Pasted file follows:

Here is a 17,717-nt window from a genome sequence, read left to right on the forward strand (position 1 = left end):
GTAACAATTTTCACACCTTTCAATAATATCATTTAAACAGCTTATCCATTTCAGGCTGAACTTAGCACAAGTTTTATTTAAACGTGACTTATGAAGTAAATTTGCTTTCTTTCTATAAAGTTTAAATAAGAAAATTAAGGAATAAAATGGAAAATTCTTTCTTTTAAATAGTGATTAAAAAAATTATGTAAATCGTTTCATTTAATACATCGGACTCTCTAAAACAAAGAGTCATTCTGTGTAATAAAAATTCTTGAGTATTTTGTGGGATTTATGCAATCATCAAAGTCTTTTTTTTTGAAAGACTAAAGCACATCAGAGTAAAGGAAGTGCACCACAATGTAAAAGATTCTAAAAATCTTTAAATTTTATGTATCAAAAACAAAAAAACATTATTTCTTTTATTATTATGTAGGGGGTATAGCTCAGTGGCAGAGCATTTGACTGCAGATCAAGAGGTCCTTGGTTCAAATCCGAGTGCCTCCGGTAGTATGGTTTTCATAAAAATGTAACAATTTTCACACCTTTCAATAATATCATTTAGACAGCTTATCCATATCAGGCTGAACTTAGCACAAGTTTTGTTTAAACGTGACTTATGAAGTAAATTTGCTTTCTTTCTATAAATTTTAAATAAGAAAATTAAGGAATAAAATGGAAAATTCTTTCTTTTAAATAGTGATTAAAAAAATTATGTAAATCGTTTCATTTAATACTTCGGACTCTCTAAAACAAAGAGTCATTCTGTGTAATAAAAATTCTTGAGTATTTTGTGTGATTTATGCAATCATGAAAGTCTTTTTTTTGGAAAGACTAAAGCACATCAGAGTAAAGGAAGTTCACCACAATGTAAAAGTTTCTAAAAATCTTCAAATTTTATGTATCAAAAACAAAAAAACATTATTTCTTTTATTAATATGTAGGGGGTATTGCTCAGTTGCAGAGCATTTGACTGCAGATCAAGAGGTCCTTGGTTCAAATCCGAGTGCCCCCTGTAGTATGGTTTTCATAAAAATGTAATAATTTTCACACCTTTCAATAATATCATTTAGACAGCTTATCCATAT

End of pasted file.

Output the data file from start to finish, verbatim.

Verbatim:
Here is a 17,717-nt window from a genome sequence, read left to right on the forward strand (position 1 = left end):
GTAACAATTTTCACACCTTTCAATAATATCATTTAAACAGCTTATCCATTTCAGGCTGAACTTAGCACAAGTTTTATTTAAACGTGACTTATGAAGTAAATTTGCTTTCTTTCTATAAAGTTTAAATAAGAAAATTAAGGAATAAAATGGAAAATTCTTTCTTTTAAATAGTGATTAAAAAAATTATGTAAATCGTTTCATTTAATACATCGGACTCTCTAAAACAAAGAGTCATTCTGTGTAATAAAAATTCTTGAGTATTTTGTGGGATTTATGCAATCATCAAAGTCTTTTTTTTTGAAAGACTAAAGCACATCAGAGTAAAGGAAGTGCACCACAATGTAAAAGATTCTAAAAATCTTTAAATTTTATGTATCAAAAACAAAAAAACATTATTTCTTTTATTATTATGTAGGGGGTATAGCTCAGTGGCAGAGCATTTGACTGCAGATCAAGAGGTCCTTGGTTCAAATCCGAGTGCCTCCGGTAGTATGGTTTTCATAAAAATGTAACAATTTTCACACCTTTCAATAATATCATTTAGACAGCTTATCCATATCAGGCTGAACTTAGCACAAGTTTTGTTTAAACGTGACTTATGAAGTAAATTTGCTTTCTTTCTATAAATTTTAAATAAGAAAATTAAGGAATAAAATGGAAAATTCTTTCTTTTAAATAGTGATTAAAAAAATTATGTAAATCGTTTCATTTAATACTTCGGACTCTCTAAAACAAAGAGTCATTCTGTGTAATAAAAATTCTTGAGTATTTTGTGTGATTTATGCAATCATGAAAGTCTTTTTTTTGGAAAGACTAAAGCACATCAGAGTAAAGGAAGTTCACCACAATGTAAAAGTTTCTAAAAATCTTCAAATTTTATGTATCAAAAACAAAAAAACATTATTTCTTTTATTAATATGTAGGGGGTATTGCTCAGTTGCAGAGCATTTGACTGCAGATCAAGAGGTCCTTGGTTCAAATCCGAGTGCCCCCTGTAGTATGGTTTTCATAAAAATGTAATAATTTTCACACCTTTCAATAATATCATTTAGACAGCTTATCCATAT